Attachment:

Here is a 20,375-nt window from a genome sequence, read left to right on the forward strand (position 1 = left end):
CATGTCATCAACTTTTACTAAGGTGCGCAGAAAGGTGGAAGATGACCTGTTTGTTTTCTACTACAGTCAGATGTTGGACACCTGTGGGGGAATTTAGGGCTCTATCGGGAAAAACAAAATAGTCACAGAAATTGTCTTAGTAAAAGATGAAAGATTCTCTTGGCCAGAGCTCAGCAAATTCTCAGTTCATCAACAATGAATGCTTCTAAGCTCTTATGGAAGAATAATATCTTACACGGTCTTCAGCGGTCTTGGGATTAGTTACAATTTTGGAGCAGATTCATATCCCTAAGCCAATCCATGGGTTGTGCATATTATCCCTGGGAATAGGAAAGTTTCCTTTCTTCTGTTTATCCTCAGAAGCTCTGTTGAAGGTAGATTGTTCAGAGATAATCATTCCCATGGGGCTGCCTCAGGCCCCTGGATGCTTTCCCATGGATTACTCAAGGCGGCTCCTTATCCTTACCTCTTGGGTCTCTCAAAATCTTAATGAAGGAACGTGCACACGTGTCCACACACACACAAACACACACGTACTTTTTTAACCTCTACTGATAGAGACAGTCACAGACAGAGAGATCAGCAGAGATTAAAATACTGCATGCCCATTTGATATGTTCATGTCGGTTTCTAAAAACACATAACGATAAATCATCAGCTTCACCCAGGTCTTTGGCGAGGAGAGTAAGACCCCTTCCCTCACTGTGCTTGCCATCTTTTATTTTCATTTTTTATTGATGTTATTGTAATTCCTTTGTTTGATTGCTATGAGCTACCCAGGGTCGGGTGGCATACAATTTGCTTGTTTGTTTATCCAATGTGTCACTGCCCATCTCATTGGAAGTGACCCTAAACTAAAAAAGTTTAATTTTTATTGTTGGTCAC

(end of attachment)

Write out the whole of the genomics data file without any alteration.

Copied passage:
Here is a 20,375-nt window from a genome sequence, read left to right on the forward strand (position 1 = left end):
CATGTCATCAACTTTTACTAAGGTGCGCAGAAAGGTGGAAGATGACCTGTTTGTTTTCTACTACAGTCAGATGTTGGACACCTGTGGGGGAATTTAGGGCTCTATCGGGAAAAACAAAATAGTCACAGAAATTGTCTTAGTAAAAGATGAAAGATTCTCTTGGCCAGAGCTCAGCAAATTCTCAGTTCATCAACAATGAATGCTTCTAAGCTCTTATGGAAGAATAATATCTTACACGGTCTTCAGCGGTCTTGGGATTAGTTACAATTTTGGAGCAGATTCATATCCCTAAGCCAATCCATGGGTTGTGCATATTATCCCTGGGAATAGGAAAGTTTCCTTTCTTCTGTTTATCCTCAGAAGCTCTGTTGAAGGTAGATTGTTCAGAGATAATCATTCCCATGGGGCTGCCTCAGGCCCCTGGATGCTTTCCCATGGATTACTCAAGGCGGCTCCTTATCCTTACCTCTTGGGTCTCTCAAAATCTTAATGAAGGAACGTGCACACGTGTCCACACACACACAAACACACACGTACTTTTTTAACCTCTACTGATAGAGACAGTCACAGACAGAGAGATCAGCAGAGATTAAAATACTGCATGCCCATTTGATATGTTCATGTCGGTTTCTAAAAACACATAACGATAAATCATCAGCTTCACCCAGGTCTTTGGCGAGGAGAGTAAGACCCCTTCCCTCACTGTGCTTGCCATCTTTTATTTTCATTTTTTATTGATGTTATTGTAATTCCTTTGTTTGATTGCTATGAGCTACCCAGGGTCGGGTGGCATACAATTTGCTTGTTTGTTTATCCAATGTGTCACTGCCCATCTCATTGGAAGTGACCCTAAACTAAAAAAGTTTAATTTTTATTGTTGGTCAC